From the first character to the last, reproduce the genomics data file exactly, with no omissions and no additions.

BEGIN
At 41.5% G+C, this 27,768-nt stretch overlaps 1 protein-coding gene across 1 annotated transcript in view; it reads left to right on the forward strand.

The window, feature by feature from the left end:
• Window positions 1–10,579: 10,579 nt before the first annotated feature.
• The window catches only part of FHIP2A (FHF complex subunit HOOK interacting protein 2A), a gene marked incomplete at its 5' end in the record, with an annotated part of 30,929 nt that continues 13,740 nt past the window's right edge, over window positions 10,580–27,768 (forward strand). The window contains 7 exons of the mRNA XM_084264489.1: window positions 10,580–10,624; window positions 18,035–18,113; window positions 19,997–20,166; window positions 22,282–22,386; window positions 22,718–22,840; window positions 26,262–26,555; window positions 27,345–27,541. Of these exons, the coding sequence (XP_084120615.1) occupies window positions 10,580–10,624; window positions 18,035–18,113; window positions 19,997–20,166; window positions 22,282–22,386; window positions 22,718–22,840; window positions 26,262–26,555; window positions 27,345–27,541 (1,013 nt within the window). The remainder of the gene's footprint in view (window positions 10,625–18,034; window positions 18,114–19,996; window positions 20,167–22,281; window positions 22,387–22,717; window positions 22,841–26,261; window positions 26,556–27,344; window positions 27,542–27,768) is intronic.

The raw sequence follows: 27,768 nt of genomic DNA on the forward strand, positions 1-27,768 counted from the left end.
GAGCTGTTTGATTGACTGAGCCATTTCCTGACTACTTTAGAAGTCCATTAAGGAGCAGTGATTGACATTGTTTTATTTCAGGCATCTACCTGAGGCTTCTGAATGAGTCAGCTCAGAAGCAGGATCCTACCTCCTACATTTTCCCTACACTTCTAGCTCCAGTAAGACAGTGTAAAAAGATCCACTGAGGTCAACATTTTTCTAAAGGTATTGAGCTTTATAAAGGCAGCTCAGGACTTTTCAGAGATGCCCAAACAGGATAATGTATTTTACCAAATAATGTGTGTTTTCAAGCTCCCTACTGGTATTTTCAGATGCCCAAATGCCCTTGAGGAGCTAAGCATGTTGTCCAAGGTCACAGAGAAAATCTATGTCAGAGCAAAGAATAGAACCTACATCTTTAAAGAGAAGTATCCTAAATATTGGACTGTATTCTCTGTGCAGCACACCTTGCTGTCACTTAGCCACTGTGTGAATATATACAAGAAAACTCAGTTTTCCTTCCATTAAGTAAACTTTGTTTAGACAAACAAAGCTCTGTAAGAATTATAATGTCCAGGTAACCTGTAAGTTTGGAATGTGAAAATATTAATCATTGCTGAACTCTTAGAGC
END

At 41.5% G+C, this 27,768-nt stretch overlaps 1 protein-coding gene across 1 annotated transcript in view; it reads left to right on the forward strand.

The window, feature by feature from the left end:
• Window positions 1–10,579: 10,579 nt before the first annotated feature.
• The window catches only part of FHIP2A (FHF complex subunit HOOK interacting protein 2A), a gene marked incomplete at its 5' end in the record, with an annotated part of 30,929 nt that continues 13,740 nt past the window's right edge, over window positions 10,580–27,768 (forward strand). The window contains 7 exons of the mRNA XM_084264489.1: window positions 10,580–10,624; window positions 18,035–18,113; window positions 19,997–20,166; window positions 22,282–22,386; window positions 22,718–22,840; window positions 26,262–26,555; window positions 27,345–27,541. Of these exons, the coding sequence (XP_084120615.1) occupies window positions 10,580–10,624; window positions 18,035–18,113; window positions 19,997–20,166; window positions 22,282–22,386; window positions 22,718–22,840; window positions 26,262–26,555; window positions 27,345–27,541 (1,013 nt within the window). The remainder of the gene's footprint in view (window positions 10,625–18,034; window positions 18,114–19,996; window positions 20,167–22,281; window positions 22,387–22,717; window positions 22,841–26,261; window positions 26,556–27,344; window positions 27,542–27,768) is intronic.

The raw sequence follows: 27,768 nt of genomic DNA on the forward strand, positions 1-27,768 counted from the left end.
GAGCTGTTTGATTGACTGAGCCATTTCCTGACTACTTTAGAAGTCCATTAAGGAGCAGTGATTGACATTGTTTTATTTCAGGCATCTACCTGAGGCTTCTGAATGAGTCAGCTCAGAAGCAGGATCCTACCTCCTACATTTTCCCTACACTTCTAGCTCCAGTAAGACAGTGTAAAAAGATCCACTGAGGTCAACATTTTTCTAAAGGTATTGAGCTTTATAAAGGCAGCTCAGGACTTTTCAGAGATGCCCAAACAGGATAATGTATTTTACCAAATAATGTGTGTTTTCAAGCTCCCTACTGGTATTTTCAGATGCCCAAATGCCCTTGAGGAGCTAAGCATGTTGTCCAAGGTCACAGAGAAAATCTATGTCAGAGCAAAGAATAGAACCTACATCTTTAAAGAGAAGTATCCTAAATATTGGACTGTATTCTCTGTGCAGCACACCTTGCTGTCACTTAGCCACTGTGTGAATATATACAAGAAAACTCAGTTTTCCTTCCATTAAGTAAACTTTGTTTAGACAAACAAAGCTCTGTAAGAATTATAATGTCCAGGTAACCTGTAAGTTTGGAATGTGAAAATATTAATCATTGCTGAACTCTTAGAGC